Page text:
Salary Earnings

Median annual earnings of kindergarten, elementary, middle, and secondary school teachers ranged from $39,810 to $44,340 in 2002; the lowest 10 percent earned $24,960 to $29,850; the top 10 percent earned $62,890 to $68,530. Median earnings for preschool teachers were $19,270.

According to the American Federation of Teachers, beginning teachers with a bachelor’s degree earned an average of $30,719 in the 2001–02 school year. The estimated average salary of all public elementary and secondary school teachers in the 2001–02 school year was $44,367. Private school teachers generally earn less than public school teachers.

In 2002, more than half of all elementary, middle, and secondary school teachers belonged to unions—mainly the American Federation of Teachers and the National Education Association—that bargain with school System over wages, hours, and other terms and conditions of employment. Fewer preschool and kindergarten teachers were union members—about 15 percent in 2002.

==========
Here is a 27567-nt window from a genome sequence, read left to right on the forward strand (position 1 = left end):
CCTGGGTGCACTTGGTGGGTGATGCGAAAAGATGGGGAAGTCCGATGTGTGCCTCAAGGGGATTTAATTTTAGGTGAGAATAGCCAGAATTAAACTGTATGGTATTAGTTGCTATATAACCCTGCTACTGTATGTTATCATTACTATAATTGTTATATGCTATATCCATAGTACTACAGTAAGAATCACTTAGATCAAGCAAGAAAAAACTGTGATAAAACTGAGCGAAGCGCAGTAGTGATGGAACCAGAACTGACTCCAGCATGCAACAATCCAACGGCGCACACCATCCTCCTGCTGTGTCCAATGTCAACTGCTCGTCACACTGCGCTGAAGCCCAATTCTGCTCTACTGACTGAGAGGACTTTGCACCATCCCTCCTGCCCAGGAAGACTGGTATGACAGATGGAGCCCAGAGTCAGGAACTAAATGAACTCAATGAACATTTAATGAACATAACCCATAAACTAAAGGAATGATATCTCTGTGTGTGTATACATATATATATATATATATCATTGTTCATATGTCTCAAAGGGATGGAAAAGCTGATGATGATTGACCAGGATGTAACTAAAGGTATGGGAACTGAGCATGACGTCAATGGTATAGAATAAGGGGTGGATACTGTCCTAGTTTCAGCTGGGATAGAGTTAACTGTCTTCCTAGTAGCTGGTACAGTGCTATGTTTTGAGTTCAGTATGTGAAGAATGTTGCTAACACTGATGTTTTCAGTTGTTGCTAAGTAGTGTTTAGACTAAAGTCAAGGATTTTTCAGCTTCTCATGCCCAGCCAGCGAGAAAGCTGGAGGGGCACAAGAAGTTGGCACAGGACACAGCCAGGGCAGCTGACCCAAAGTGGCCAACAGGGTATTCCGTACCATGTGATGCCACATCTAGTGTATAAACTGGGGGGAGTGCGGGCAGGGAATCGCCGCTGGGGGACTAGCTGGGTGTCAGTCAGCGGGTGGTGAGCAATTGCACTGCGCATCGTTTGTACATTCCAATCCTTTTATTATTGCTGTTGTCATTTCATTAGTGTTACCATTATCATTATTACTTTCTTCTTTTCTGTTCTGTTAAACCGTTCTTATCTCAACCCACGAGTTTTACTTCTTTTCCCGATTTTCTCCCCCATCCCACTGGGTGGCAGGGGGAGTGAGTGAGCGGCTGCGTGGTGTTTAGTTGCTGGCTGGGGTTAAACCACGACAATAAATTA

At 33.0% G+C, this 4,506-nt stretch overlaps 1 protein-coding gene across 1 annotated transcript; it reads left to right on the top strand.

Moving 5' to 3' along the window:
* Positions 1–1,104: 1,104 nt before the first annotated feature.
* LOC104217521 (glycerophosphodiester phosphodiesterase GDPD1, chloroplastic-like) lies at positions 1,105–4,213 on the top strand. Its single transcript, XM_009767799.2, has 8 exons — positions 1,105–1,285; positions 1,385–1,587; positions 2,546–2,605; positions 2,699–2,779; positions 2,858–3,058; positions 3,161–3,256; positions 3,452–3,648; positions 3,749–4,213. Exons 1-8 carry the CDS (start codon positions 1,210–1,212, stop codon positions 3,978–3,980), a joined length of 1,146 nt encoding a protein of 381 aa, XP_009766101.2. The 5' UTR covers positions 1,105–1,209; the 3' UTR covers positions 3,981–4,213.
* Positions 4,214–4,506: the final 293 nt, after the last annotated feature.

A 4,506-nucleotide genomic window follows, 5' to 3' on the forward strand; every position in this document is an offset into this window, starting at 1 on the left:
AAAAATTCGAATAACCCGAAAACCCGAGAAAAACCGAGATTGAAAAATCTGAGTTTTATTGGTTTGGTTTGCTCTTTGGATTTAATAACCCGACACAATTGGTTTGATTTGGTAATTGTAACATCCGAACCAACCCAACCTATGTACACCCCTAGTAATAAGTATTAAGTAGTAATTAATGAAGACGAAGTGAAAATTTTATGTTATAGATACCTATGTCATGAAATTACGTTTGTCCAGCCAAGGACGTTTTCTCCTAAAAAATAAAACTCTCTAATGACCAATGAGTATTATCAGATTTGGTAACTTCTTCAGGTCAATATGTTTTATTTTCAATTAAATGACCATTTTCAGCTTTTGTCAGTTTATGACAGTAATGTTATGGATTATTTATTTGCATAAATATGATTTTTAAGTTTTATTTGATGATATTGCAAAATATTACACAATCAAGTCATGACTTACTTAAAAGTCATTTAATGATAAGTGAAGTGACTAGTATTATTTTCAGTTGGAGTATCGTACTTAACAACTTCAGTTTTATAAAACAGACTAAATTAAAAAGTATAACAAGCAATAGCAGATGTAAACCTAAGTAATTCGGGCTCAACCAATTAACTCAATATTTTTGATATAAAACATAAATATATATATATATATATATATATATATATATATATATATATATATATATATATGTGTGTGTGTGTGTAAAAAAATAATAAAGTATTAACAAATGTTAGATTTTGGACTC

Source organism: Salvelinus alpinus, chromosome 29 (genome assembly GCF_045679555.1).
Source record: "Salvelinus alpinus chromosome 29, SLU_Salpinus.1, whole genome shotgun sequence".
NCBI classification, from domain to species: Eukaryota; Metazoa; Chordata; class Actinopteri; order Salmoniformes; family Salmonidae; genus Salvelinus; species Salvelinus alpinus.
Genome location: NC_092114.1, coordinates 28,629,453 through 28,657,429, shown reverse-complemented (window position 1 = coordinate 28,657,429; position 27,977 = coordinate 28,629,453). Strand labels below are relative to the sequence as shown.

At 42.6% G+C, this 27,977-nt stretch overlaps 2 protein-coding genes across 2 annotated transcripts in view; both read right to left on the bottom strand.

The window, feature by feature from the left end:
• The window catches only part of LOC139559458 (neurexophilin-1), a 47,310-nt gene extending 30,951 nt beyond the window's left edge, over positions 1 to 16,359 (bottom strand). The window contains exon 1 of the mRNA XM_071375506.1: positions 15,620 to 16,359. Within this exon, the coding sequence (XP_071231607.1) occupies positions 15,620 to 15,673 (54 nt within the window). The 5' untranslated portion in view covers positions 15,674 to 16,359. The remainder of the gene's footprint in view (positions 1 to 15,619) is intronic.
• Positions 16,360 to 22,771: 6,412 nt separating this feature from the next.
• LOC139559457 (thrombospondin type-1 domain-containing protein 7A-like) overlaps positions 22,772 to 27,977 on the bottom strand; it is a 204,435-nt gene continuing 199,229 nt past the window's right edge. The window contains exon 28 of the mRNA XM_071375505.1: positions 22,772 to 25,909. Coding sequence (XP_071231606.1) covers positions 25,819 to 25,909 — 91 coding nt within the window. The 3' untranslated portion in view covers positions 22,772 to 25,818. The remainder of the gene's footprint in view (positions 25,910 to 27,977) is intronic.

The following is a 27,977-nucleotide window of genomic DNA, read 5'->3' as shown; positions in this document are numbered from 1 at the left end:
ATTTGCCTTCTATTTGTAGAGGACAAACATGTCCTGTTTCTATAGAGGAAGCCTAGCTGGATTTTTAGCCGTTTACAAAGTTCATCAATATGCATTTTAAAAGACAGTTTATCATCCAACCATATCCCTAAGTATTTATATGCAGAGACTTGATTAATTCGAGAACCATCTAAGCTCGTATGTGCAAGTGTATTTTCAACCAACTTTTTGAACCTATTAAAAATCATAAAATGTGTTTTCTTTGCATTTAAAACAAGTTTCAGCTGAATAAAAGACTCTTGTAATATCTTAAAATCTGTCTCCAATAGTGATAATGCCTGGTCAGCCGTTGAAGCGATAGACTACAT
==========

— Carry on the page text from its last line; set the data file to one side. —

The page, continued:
Teachers can boost their salary in a number of ways. In some schools, teachers receive extra pay for coaching sports and working with students in extracurricular activities. Getting a master’s degree or national certification often results in a raise in pay, as does acting as a mentor. Some teachers earn extra income during the summer by teaching summer school or performing other jobs in the school

*Information derived from US Department of Labor*